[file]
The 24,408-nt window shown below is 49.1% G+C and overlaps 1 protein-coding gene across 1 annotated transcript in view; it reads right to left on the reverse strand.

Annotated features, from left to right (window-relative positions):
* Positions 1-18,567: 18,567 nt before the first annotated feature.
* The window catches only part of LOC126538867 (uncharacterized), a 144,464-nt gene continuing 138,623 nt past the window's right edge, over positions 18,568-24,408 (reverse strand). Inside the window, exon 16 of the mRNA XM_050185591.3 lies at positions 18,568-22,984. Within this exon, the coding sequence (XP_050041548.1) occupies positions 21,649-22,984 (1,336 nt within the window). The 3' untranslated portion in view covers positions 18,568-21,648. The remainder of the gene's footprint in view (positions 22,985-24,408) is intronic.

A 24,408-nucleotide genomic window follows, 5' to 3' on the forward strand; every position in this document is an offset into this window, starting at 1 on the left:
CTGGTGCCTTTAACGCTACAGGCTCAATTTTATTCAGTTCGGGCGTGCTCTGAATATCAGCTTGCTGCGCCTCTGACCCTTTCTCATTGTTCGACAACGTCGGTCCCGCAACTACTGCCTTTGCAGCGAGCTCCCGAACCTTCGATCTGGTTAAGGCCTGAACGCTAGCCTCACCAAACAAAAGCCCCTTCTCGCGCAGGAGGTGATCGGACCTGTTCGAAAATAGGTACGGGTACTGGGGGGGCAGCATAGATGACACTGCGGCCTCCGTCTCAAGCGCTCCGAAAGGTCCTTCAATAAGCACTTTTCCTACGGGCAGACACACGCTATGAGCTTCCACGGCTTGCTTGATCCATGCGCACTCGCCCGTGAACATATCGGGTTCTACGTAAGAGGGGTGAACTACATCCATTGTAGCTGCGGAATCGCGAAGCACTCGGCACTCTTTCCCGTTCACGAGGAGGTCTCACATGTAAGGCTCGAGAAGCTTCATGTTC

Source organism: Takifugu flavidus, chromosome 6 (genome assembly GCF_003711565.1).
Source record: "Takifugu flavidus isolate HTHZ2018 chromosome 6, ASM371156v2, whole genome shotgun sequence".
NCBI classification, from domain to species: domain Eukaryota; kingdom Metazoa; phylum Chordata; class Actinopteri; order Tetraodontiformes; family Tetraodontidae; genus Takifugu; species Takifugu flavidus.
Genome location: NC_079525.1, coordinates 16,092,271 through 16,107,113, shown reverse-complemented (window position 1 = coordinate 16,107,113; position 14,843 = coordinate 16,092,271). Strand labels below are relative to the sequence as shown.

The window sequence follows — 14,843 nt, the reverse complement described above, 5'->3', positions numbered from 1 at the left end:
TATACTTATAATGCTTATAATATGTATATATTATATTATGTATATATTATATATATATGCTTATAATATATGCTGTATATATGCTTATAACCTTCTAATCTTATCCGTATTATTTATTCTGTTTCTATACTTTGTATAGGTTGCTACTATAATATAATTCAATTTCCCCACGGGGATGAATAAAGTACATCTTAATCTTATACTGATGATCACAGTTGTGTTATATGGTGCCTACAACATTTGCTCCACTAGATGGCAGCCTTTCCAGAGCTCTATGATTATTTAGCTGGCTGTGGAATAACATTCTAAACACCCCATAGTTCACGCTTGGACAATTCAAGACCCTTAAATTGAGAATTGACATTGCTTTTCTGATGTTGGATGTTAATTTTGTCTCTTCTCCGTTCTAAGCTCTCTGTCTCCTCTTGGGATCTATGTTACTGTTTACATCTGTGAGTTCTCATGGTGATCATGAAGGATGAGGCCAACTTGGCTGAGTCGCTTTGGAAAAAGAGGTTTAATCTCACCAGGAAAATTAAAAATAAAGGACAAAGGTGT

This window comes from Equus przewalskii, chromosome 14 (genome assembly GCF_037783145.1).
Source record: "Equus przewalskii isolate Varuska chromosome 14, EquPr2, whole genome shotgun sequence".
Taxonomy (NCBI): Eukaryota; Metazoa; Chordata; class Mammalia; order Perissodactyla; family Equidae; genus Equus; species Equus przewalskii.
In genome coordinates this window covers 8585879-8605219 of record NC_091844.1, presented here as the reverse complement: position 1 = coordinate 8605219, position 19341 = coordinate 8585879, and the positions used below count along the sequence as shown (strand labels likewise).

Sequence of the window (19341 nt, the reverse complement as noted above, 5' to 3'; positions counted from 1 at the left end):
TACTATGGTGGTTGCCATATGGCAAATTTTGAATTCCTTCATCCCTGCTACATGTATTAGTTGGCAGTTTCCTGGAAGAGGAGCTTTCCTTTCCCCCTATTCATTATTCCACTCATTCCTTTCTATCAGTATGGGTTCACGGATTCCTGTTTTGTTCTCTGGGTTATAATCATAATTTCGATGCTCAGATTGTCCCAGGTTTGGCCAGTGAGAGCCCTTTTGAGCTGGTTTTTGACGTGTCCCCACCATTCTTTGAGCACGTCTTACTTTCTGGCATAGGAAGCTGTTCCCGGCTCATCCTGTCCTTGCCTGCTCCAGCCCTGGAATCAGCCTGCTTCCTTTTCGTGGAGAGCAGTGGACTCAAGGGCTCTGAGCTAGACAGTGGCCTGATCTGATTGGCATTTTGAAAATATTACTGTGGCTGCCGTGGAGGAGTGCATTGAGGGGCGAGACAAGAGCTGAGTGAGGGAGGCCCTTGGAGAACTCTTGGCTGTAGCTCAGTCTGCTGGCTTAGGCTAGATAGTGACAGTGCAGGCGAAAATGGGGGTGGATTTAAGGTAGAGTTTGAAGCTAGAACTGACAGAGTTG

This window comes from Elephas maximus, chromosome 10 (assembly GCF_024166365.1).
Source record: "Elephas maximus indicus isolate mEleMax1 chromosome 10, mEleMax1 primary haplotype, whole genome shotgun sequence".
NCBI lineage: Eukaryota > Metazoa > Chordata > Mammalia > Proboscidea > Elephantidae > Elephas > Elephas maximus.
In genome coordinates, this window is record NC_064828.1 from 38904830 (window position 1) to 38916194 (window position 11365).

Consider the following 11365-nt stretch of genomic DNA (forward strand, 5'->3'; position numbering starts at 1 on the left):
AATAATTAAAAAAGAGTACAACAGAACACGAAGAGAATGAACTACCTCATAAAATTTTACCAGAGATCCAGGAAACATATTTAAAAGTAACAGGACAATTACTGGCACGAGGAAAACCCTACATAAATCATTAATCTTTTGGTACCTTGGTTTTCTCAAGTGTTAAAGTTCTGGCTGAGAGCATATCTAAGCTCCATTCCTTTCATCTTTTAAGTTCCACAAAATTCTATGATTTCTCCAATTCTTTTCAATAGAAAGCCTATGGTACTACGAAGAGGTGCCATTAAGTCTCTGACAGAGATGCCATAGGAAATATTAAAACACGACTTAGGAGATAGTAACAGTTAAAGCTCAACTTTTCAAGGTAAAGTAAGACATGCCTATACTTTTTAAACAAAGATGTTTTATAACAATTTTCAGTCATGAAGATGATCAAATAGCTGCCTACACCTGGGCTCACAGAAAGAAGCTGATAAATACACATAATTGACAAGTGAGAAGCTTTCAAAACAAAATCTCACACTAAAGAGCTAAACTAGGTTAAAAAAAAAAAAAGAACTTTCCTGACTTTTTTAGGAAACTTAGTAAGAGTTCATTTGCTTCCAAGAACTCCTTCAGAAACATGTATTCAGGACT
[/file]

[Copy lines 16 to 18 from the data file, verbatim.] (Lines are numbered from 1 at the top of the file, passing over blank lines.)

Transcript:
In genome coordinates this window covers 8585879-8605219 of record NC_091844.1, presented here as the reverse complement: position 1 = coordinate 8605219, position 19341 = coordinate 8585879, and the positions used below count along the sequence as shown (strand labels likewise).

Sequence of the window (19341 nt, the reverse complement as noted above, 5' to 3'; positions counted from 1 at the left end):
TACTATGGTGGTTGCCATATGGCAAATTTTGAATTCCTTCATCCCTGCTACATGTATTAGTTGGCAGTTTCCTGGAAGAGGAGCTTTCCTTTCCCCCTATTCATTATTCCACTCATTCCTTTCTATCAGTATGGGTTCACGGATTCCTGTTTTGTTCTCTGGGTTATAATCATAATTTCGATGCTCAGATTGTCCCAGGTTTGGCCAGTGAGAGCCCTTTTGAGCTGGTTTTTGACGTGTCCCCACCATTCTTTGAGCACGTCTTACTTTCTGGCATAGGAAGCTGTTCCCGGCTCATCCTGTCCTTGCCTGCTCCAGCCCTGGAATCAGCCTGCTTCCTTTTCGTGGAGAGCAGTGGACTCAAGGGCTCTGAGCTAGACAGTGGCCTGATCTGATTGGCATTTTGAAAATATTACTGTGGCTGCCGTGGAGGAGTGCATTGAGGGGCGAGACAAGAGCTGAGTGAGGGAGGCCCTTGGAGAACTCTTGGCTGTAGCTCAGTCTGCTGGCTTAGGCTAGATAGTGACAGTGCAGGCGAAAATGGGGGTGGATTTAAGGTAGAGTTTGAAGCTAGAACTGACAGAGTTG